BILLINGS, Mont. — The Montana Land Board leased 12 million tons of state-owned coal to a mine near Roundup on Monday, despite concerns about its worker safety record and potential environmental impacts.
The five-member land board voted unanimously to accept a $3.6 million upfront bid for the coal from Signal Peak Energy. The owner of the Bull Mountain Mine offered the sole bid on the 640-acre tract.
State officials estimated the 10-year lease will bring Montana more than $15 million in royalties and other revenues.
Union representatives unsuccessfully sought provisions in the lease to protect worker safety, pointing to hundreds of citations and violations issued to the 300-employee mine by federal inspectors over the past several years.
The request from Robert Guilfoyle from the United Mine Workers would have allowed the state to cancel the coal lease with Signal Peak for any willful violation of worker safety laws.
Board member and state Securities and Insurance Commissioner Monica Lindeen said she was “very disturbed” by the mine’s safety record. But she voted in favor of the lease sale after Signal Peak President John DeMichiei offered reassurances that the mine has been increasing worker safety training.
The Land board is chaired by Gov. Brian Schweitzer and includes Attorney General Steve Bullock and other statewide elected officials.
DeMichiei acknowledged past safety problems, which he attributed in part to worker inexperience, but said that conditions have improved and the rate of violations has fallen.
The Bull Mountain Mine was placed on notice by the U.S. Department of Labor two years ago that it faced potentially severe sanctions after racking up dozens of serious safety violations in its first two years of operation. Agency records show improvement at the mine and it has since been taken off the sanctions watch list, although it continues to be cited for violations.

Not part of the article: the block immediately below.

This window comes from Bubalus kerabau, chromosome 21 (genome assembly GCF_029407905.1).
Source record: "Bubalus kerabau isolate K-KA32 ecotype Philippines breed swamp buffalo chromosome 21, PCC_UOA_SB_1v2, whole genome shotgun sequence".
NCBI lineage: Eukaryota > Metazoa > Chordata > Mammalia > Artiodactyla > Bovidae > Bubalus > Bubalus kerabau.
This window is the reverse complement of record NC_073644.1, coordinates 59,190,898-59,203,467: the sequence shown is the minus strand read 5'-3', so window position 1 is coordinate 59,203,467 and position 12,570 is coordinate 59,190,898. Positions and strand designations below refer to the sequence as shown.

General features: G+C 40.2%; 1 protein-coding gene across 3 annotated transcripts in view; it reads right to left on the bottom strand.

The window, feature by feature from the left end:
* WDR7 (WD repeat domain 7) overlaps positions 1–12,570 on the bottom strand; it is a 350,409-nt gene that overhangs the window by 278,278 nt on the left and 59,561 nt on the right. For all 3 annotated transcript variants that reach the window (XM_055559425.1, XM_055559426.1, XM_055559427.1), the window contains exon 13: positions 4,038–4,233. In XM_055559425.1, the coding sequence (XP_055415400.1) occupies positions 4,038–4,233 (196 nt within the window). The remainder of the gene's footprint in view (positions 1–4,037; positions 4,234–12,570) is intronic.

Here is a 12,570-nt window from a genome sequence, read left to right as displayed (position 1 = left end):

“There’s no mine, surface mine as well as underground, that has a zero violation history,” DeMichiei told the land board Monday.
Local officials from Roundup and Musselshell County spoke in favor of the lease sale and said the mine has brought in millions of dollars in tax revenue.
Yet, conservation groups said Signal Peak’s bid was too low for what the coal is really worth, and warned that burning the fuel could contribute to climate change.
The state did not appraise the coal before deciding if Signal Peak’s bid met the legal requirement of fair market value.
Instead, the Department of Natural Resources and Conservation relied on a comparison with another lease sale to Signal Peak by the federal Bureau of Land Management.
Musselshell County rancher and mine neighbor Steve Charter said the BLM has refused to disclose how it came up with its value for the coal. And Charter pointed out that Signal Peak faced no competition in the state or federal lease sales.
“A competitive bid in the middle of an existing mine is a joke,” Charter said. “It’s setting a very bad precedent for all future coal leases.”
DeMichiei said the coal reserves included in the state lease sale will allow Bull Mountain to continue mining through 2023.
The DNRC said the $3.6 million upfront bid equals about 30 cents per ton of recoverable reserves. The lease also would require a royalty payment of 10 percent of the gross value of coal mined.